Last week, FBI Director Robert Mueller finally admitted that the Bureau uses drones to carry out surveillance on Americans (say hi!). Meanwhile, the tweens next door are probably spying on you too, watching you pick your nose using a $300 drone they bought on Amazon. UAV use in America—and public anxiety over it—is exploding. And Domestic Drone Countermeasures, an anti-drone technology startup, is building a business around it.
DDC is a small company based in Oregon City, just south of Portland. Its founder, Tim Faucett, has a background in defense contracting, but he and his partner Amy Ciesielka pivoted into anti-drone tech in February. Faucett is frank about the fact that DDC is capitalizing on the growing fear about drones. "We sensed that people were feeling a bit helpless about drone technology, as far as personal privacy goes," he told me over the phone. “It’s not that drones are bad. It’s the people using them.”
A Map of Domestic Drone Authorizations in the United States.
Do we really have reason to be concerned? There are plenty of ways in which UAVs are helpful to the public good—like fighting fires and monitoring crime scenes. On the other hand, according to many watchdog groups, the government is poised to abuse the use of UAVs to monitor citizens without warrant. “All the pieces appear to be lining up for the eventual introduction of routine aerial surveillance in American life,” argued the ACLU in their report on drones, “a development that would profoundly change the character of public life in the United States.”
People who agree with that statement are Faucett's target customers. DDC’s lower-end systems—which are marketed mainly to homeowners—are designed to perform three basic tasks: detect, identify, and alert. Faucett is purposefully vague about the specifics, but these are systems designed to distinguish the approach of a UAVs, not eliminate them. According to him, UAVs can be detected using a series of motion and electromagnetic sensors, which can distinguish between a drone and, say, a plane or bird, because UAVs have distinct electromagnetic fingerprints. Once the system detects a nearby drone, it alerts residents through a sound or light-based alert. According to Faucett, DDC has already filed patents for most of their systems. "There’s a lot of levels you can go to, to basically do what the military does,” he says. “We’re just bringing it down to a consumer level.”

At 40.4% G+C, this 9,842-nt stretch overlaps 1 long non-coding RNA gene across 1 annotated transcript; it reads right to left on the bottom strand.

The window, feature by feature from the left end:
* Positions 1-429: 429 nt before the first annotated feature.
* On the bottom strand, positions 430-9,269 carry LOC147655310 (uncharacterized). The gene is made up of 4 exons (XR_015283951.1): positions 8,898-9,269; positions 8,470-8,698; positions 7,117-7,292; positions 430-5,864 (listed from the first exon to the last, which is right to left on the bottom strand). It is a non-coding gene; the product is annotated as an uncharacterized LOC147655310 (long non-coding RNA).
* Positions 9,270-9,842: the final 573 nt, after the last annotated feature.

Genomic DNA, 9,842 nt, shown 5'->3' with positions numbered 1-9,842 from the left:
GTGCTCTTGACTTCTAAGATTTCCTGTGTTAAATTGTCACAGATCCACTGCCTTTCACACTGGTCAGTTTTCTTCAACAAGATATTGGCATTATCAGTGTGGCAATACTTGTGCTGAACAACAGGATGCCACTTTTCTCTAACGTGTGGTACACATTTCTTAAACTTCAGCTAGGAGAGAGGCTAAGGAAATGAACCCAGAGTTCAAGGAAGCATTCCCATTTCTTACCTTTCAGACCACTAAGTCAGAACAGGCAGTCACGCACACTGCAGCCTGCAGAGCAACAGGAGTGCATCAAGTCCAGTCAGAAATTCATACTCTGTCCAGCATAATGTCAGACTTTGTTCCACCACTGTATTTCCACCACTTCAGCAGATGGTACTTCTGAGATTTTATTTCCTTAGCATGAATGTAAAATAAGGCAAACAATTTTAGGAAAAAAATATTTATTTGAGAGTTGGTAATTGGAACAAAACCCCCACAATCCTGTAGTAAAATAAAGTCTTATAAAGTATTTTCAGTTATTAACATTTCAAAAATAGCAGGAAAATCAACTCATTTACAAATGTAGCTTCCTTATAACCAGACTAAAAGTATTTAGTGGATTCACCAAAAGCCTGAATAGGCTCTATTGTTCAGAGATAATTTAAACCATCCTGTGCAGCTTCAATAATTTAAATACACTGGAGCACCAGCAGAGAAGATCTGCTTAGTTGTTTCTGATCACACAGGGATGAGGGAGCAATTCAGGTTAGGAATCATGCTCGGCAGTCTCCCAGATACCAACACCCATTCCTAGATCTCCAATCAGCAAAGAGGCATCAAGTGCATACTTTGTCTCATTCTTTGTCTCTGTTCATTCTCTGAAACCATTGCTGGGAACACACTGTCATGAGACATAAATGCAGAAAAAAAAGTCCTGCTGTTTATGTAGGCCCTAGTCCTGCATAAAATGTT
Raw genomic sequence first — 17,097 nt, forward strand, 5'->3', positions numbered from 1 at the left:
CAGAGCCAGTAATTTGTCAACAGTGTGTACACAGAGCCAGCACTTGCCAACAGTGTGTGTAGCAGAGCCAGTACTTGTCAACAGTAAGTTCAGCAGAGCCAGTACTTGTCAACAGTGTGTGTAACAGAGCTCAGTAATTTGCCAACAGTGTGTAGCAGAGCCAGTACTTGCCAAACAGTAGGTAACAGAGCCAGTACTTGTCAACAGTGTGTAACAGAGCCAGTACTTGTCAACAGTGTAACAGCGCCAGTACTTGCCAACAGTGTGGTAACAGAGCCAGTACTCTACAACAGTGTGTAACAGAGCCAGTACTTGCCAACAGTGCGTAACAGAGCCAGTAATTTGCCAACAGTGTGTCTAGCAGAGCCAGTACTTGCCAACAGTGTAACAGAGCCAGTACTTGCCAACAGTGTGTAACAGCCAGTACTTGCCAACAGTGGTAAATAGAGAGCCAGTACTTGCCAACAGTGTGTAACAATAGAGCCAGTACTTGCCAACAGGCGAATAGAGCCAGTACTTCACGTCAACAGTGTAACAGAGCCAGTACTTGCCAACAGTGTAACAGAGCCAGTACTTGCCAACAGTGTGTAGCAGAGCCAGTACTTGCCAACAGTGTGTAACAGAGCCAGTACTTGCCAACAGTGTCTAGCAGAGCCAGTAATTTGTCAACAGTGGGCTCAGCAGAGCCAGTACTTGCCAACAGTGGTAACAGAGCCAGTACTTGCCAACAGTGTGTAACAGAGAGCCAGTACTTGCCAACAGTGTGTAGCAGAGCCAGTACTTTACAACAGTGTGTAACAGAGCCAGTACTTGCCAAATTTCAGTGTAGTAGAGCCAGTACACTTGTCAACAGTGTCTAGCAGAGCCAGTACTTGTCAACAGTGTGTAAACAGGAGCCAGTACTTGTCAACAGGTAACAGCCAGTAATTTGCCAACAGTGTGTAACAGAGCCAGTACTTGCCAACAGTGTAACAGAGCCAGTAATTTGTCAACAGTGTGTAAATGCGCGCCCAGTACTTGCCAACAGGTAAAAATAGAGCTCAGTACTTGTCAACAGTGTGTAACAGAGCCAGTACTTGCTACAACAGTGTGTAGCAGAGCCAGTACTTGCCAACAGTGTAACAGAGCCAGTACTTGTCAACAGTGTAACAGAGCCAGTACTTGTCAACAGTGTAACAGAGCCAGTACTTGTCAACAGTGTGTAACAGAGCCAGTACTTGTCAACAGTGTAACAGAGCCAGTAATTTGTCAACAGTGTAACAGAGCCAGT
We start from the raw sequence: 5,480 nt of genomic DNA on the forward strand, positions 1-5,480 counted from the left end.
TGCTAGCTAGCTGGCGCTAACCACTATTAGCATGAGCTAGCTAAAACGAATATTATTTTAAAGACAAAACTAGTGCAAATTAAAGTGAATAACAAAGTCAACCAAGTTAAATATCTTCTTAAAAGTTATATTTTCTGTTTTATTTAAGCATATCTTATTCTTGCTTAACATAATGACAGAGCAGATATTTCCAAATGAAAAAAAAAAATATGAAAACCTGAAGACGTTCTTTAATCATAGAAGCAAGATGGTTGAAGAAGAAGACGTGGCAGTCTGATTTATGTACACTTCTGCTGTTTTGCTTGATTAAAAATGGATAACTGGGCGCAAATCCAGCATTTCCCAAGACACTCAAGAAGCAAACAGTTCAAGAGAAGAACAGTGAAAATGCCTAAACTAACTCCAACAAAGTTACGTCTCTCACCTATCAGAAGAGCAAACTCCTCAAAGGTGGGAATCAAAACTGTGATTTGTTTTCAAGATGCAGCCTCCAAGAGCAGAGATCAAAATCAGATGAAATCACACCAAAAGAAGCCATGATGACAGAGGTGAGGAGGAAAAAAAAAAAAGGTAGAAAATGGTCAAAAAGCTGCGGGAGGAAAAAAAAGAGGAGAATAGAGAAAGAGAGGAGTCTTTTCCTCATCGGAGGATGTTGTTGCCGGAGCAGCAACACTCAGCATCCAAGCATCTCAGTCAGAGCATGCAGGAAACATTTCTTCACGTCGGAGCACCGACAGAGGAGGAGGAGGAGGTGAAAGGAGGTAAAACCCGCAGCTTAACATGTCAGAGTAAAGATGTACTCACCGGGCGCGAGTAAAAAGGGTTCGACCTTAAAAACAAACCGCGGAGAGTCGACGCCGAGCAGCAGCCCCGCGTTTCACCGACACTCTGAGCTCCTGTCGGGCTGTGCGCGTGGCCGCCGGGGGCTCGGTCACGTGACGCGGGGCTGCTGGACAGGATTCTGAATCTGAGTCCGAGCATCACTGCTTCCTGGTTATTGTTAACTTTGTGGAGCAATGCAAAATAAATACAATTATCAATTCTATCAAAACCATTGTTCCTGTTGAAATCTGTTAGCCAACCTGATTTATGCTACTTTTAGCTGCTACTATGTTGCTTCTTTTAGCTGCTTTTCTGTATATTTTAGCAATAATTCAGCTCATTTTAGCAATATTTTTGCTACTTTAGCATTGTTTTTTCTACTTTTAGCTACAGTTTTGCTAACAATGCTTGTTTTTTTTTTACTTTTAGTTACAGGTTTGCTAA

Then there are DDC’s higher end systems, which are built by Faucett to include a distributed network of sensors and cameras. “The residential systems are really just detection systems, and they discriminate at a very short distance,” he explains. “The higher end systems are for commercial businesses, who would be interested drones doing industrial espionage in their facility.” The exact profile of these systems changes according to the client, but most of them involve the installation of antennas around a client’s property. These transmit back to a central computer, and if a UAV is detected within the perimeter, the system will deploy “countermeasures." Faucett is hesitant to say exactly what those countermeasure are, beyond sending users an alert, but he's adamant that they're non-combative.
Of course, it stands to reason that the nature of the countermeasure depends on the client—and according to DDC, the client ranges wildly in profile. “It crossed a lot of boundaries,” Faucett says of DDC’s high-profile launch earlier this year. “We were getting inquiries from militia groups and from housewives. We were getting hits from gun owners and people who were anti-government, as well as pro-government people.”
Most of DDC's products cost about as much as a luxury car—which is pretty expensive, for many homeowners. There also isn't much information available about their accuracy, or about quality control in general. It's hard to say whether DDC is a bellwether for a whole new industry, or if it's simply a fascinating outlier capitalizing on the public's anxiety. But the market does seem to exist; Faucett claims to have gotten thousands of inquiries over the past few months. “It really resonated with a lot of people,” he says. "We're giving them some hope, when they had felt hopelessness against this technology."
We've seen plenty artists and designers comment on the surveillance state in recent months—for example, artist Adam Harvey's drone-proof hoodies and architect Asher Kohn's drone-proof city. But DDC is actually building and selling products to the public, which is far more interesting than any conceptual project. It's unlikely that anti-drone tech like theirs will ever become truly ubiquitous (imagine new cars that come standard with drone alert!), but the mere existence of DDC shows how UAVs are already beginning to change the way we conceive of privacy in an age of omnipresent surveillance.